The five-domains update

Sea state

HMAS Anzac has deployed to Southeast Asia supporting the international effort to enforce UN Security Council sanctions on North Korea. The lead ship of the Royal Australian Navy’s six Anzac-class frigates will participate in two major interoperability exercises: Bersama Shield between Australia, Malaysia, New Zealand, Singapore and the United Kingdom, and Exercise Lumbas between the RAN and the Philippine Navy.

Australians could see changes to these and other long-running continuous engagements in the region following the release of the Defence Strategic Review (DSR). The review says major exercises must ‘be informed by and reflect Australia’s strategic, operational and preparedness requirements’. The goal is to ensure that exercises ‘build preparedness including minimum viable improvements in key areas’. That will now include a strong focus on deterrence. Changes may start from 2024, when the Anzacs will be equipped with Naval Strike Missiles giving their armament greater range and lethality.

Flight Path

A leaked US military assessment has revealed that China is rapidly improving its ability to target US warships and regional military bases to make it harder for the Americans to intervene in the event of an invasion of Taiwan. China’s imminent deployment of high-altitude spy drones, capable of flying at three times the speed of sound, would substantially increase its surveillance capabilities. That could provide real-time mapping data to improve the accuracy of missile strikes, and other quality intelligence. The assessment reveals more about China’s spy balloons and also raises concerns about Taiwan’s vulnerability to early Chinese aerial dominance in the event of an invasion.

The Royal Australian Air Force has acquired three Defence Deployable Air Traffic Management and Control Systems (DDATMCS) to bolster its expeditionary capability and airspace management. These systems manage en-route air traffic and facilitate swift deployment through air, land, or sea for short-term operations, such as humanitarian aid and disaster relief. The DDATMCS technology ensures the safe regulation of airspace and airfields during war or disaster, particularly when in areas where there is no infrastructure, or where infrastructure had been damaged.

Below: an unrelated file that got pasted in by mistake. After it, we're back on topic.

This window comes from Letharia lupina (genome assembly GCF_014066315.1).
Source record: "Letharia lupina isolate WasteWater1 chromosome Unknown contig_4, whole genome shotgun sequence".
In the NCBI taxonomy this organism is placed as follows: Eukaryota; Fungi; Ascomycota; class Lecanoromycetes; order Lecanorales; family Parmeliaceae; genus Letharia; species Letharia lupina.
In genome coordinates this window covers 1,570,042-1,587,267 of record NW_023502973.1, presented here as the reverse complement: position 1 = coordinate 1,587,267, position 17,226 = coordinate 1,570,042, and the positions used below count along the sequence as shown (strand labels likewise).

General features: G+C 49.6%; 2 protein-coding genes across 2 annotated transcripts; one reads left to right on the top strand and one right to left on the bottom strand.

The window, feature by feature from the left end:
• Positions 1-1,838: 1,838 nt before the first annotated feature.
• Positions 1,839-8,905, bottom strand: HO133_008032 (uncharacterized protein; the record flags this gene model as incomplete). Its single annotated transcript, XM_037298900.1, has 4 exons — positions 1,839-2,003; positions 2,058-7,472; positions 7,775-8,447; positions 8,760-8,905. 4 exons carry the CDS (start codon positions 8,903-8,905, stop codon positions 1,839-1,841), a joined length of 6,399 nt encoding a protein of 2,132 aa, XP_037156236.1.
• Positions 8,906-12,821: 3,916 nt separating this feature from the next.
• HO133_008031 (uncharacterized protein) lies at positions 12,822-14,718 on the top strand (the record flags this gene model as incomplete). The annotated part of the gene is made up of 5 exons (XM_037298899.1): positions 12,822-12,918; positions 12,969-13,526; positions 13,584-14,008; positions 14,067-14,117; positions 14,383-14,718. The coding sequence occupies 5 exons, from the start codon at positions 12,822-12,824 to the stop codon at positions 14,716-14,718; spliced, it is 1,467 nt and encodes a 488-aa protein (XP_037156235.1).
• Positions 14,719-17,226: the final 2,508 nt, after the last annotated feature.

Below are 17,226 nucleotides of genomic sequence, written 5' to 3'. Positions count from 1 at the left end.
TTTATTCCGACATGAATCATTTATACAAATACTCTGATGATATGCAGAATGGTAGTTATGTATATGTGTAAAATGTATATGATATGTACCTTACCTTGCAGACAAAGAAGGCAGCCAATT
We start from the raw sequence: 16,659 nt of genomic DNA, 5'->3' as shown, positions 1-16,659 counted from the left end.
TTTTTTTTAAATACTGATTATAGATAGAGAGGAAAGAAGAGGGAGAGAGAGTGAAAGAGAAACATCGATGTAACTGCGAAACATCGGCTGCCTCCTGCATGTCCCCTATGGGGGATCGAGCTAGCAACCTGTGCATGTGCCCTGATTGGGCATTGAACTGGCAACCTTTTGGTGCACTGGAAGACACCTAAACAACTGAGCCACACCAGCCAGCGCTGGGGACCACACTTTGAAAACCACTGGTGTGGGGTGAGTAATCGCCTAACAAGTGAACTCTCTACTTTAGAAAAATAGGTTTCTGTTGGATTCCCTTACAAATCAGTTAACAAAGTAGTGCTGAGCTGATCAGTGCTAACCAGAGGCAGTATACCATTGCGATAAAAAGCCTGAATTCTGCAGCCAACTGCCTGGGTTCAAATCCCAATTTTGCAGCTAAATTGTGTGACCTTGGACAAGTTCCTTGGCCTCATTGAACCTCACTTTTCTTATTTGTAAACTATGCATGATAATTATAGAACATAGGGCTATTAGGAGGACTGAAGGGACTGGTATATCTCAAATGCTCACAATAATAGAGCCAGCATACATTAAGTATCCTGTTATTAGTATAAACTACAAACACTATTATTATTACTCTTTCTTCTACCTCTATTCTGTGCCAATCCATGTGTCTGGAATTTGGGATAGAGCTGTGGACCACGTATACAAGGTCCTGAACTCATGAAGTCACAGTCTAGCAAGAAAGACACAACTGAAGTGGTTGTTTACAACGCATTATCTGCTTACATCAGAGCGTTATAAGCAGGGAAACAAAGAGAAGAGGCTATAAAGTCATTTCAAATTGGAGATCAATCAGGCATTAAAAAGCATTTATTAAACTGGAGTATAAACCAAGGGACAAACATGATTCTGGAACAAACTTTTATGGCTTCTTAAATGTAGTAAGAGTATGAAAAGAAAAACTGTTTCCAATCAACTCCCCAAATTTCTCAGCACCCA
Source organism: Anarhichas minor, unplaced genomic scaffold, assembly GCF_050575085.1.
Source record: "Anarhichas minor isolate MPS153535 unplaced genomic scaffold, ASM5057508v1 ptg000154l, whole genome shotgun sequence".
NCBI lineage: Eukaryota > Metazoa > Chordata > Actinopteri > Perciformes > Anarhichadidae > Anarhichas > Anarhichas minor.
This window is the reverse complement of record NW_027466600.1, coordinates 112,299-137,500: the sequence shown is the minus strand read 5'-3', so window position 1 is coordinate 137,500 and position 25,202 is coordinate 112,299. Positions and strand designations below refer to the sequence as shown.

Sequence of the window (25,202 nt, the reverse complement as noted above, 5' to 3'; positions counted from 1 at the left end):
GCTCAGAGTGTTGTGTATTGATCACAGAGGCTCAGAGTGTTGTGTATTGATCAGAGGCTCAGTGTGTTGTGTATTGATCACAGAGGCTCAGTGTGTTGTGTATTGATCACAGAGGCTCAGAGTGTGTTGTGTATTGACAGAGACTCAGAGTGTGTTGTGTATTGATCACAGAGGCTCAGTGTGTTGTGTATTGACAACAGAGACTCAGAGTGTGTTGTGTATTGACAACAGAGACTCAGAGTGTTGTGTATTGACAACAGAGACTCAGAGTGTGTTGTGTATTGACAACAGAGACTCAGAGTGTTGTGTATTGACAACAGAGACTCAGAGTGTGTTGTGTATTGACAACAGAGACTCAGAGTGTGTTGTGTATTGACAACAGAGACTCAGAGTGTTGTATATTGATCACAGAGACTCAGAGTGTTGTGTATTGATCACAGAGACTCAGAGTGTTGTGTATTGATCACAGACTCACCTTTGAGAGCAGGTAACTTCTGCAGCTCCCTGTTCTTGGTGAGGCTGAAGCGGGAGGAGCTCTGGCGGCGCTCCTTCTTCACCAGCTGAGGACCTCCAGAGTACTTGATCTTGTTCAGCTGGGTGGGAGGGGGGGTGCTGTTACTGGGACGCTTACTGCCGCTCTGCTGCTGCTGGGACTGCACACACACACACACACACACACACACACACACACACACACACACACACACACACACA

Rapid Fire

The DSR sets new force structure priorities for the Army, which will now be ‘optimised for littoral operations in our northern land and maritime spaces and provide a long-range strike capability’. This restructure is deemed necessary for the Army to support an ‘integrated force’ operating across the land, sea, air, space and cyber domains. Efforts to create an ‘amphibious-capable combined-arms land system’ in Australia’s north may involve deeper integration between the Australian Army and the US Marines’ newly established littoral regiments which are part of Marine Rotational Force-Darwin.

Meanwhile, Ukraine has received the US-made Patriot surface-to-air guided missiles Washington agreed to send last October. The truck-mounted launching system targets enemy aircraft, ballistic missiles and cruise missiles and consists of eight launchers that can hold up to four missile interceptors each, a ground radar, a control station and a generator. The capability should provide a major boost to Kyiv ahead of its planned counter-offensive in which some 40,000 soldiers are expected to take part.

Final Frontier

US Space Command has signed an enhanced memorandum of understanding with Australia’s Defence Space Command that ‘deepens military cooperation in the space domain’. The non-legally binding agreement seeks to improve interoperability and coordination between the US and Australia in space with the collective aim of maintaining freedom of action there. Key focus areas reportedly include force development, combined training, academic and professional education opportunities, modernisation and future capabilities development, and enhanced information sharing. This agreement comes alongside US attempts to engage with other allies including Italy and Peru to help maintain a safe space environment as threats there grow more potent.

North Korea has reportedly built its first military spy satellite that its leader, Kim Jong Un, says would enable it to use preemptive military force. Un said a constellation of such satellites was necessary to strengthen his country’s intelligence capabilities, especially to counter ‘threats’ from the US and South Korea. As North Korea endeavours to advance its space program, the US has bolstered its military presence with the activation of US Space Forces Korea which will provide warning of missile attacks and improve satellite communications.

Wired Watchtower

A leaked US intelligence report claims that China is building cyber weapons to hijack enemy satellites and control critical communications in wartime. The weapons would disable enemy surveillance or communications satellites by mimicking signals received from their operators or causing them to malfunction during pivotal moments. Rapid developments highlight the importance China is placing on information surveillance and control in the event of war. Taiwan is seeking to build a resilient communications infrastructure that could withstand such attacks from China.

The Quad countries of US, Australia, Japan and India are aiming to create a system of information-sharing on cyber attacks that target critical infrastructure. This would enable cyber sections of all four governments to immediately share information with each other on cyber attacks, helping develop better defence mechanisms. This builds on the countries’ 2022 commitment to enhance cyber cooperation and relates to the call in Australia’s DSR for much stronger cyber capabilities. The review recognised cyber and information threats as one of the government’s five strategic priorities.